As part of Microsoft’s commitment to diversity and empowerment, we’re thrilled to celebrate Women’s History Month. Cindy Alvarez is a local leader on Microsoft Silicon Valley’s campus who’s empowered by technology. We hope this story uplifts you and inspires you to #MakeWhatsNext.
“Explore what you’re interested in and define what you’re good at. Use these reflections to guide your career.”
That’s how Cindy Alvarez, former Director of User Experience at Yammer, mapped her own career and made a home for herself at Microsoft. Alvarez, a startup veteran with a can-do attitude who questions the status quo, has made a name for herself as an evangelist for experimentation among her peers.
“I met some folks in design and design research who said, ‘We like your energy and the way you are pushing back against the way things have always been done. Keep doing that. Don’t let people say you can’t do things,’” Alvarez said.
She took that advice to heart.
Alvarez joined Microsoft through the acquisition of Yammer, an enterprise social network, nearly five years ago. Since then, she’s nailed down customer development and held true to the things she cares about — a fast-paced development model, combining qualitative research with quantitative data, and preserving a culture of dissent.
She’s even written a book, Lean Customer Development: Build Products Your Customers Will Buy, about what she calls lean (pragmatic, approachable, fast) customer development to help others, from startup to large enterprise, validate product and company ideas through user experience. She speaks at tech events, like San Francisco’s Lean Startup Conference, and mentors companies to use data to be “as smart as possible, as fast as possible.”
Using data in a smart way, she stressed, involves tying it back to users themselves. As the lead for user experience research at Yammer, she knows the value in listening and talking to customers. It’s the least revolutionary — but most important — thing her team does. While data is, of course, crucial, numbers can’t tell you why a product you thought was going to work wonderfully didn’t work at all.
“Technology can make us better, but we have to be better at observing humans,” she said. “What we have to do is look for the not so obvious. What are people doing? What do they struggle with? What makes them happy?”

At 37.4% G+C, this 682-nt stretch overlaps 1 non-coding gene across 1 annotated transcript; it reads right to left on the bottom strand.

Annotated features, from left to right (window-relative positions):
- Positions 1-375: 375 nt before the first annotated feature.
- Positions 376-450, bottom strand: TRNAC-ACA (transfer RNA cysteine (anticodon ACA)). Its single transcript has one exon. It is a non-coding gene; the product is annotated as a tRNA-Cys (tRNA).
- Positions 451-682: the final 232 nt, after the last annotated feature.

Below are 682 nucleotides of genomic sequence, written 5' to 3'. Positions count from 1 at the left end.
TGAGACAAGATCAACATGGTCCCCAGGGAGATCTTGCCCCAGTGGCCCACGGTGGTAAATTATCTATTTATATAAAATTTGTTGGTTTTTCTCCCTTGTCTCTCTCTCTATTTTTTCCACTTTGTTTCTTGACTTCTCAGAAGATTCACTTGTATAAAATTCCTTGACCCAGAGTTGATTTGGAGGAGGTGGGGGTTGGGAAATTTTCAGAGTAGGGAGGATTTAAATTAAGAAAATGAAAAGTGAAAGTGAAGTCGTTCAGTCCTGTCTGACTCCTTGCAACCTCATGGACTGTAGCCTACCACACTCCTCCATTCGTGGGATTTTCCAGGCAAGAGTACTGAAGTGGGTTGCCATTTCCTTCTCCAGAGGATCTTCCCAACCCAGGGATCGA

Her aptitude for customer insight recently opened a door to a new role — one she created — within Microsoft’s Cloud & Enterprise group. With her knack for driving connections with people, she’ll tackle issues such as figuring out a way to win the hearts and minds of millennial developers.
“Driving connections between both the people we work with and the people we work for, our customers — that’s what I live for,” she said.
She’s a long way from her startup job at Yammer — where she admits she was hesitant to join a large corporation like Microsoft after acquisition.
“In the startup world, we have a general perception that big companies have too much process and not enough room for individuals to question and try new things,” she said. “At Yammer, we took pride in speaking up. If an executive said something and you thought it was a terrible idea, you were encouraged to politely ask why, to constructively complain.”
Cindy’s view of Microsoft has continued to evolve. Working at a larger tech company has helped her acquire bigger, badder tools in her customer-obsessed tool belt. And she’s found a way to use her startup attitude to drive success by creating her own role.
“I used to see Microsoft as this monolithic being. But of course it’s not — it’s like hundreds of little countries, with different styles and ways of doing things. It’s big, but actively putting out my tendrils makes it feel small and manageable,” she said.
“We are trying to change a big organization, and people say it can’t be done,” she said. “But I see evidence of it all the time… someone or some team is doing things a little bit differently.”
Reporting by Candace Whitney-Morris, MSW Staff